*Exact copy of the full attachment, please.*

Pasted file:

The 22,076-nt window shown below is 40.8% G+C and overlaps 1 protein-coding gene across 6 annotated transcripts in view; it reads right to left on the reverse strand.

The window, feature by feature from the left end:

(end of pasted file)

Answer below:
The 22,076-nt window shown below is 40.8% G+C and overlaps 1 protein-coding gene across 6 annotated transcripts in view; it reads right to left on the reverse strand.

The window, feature by feature from the left end: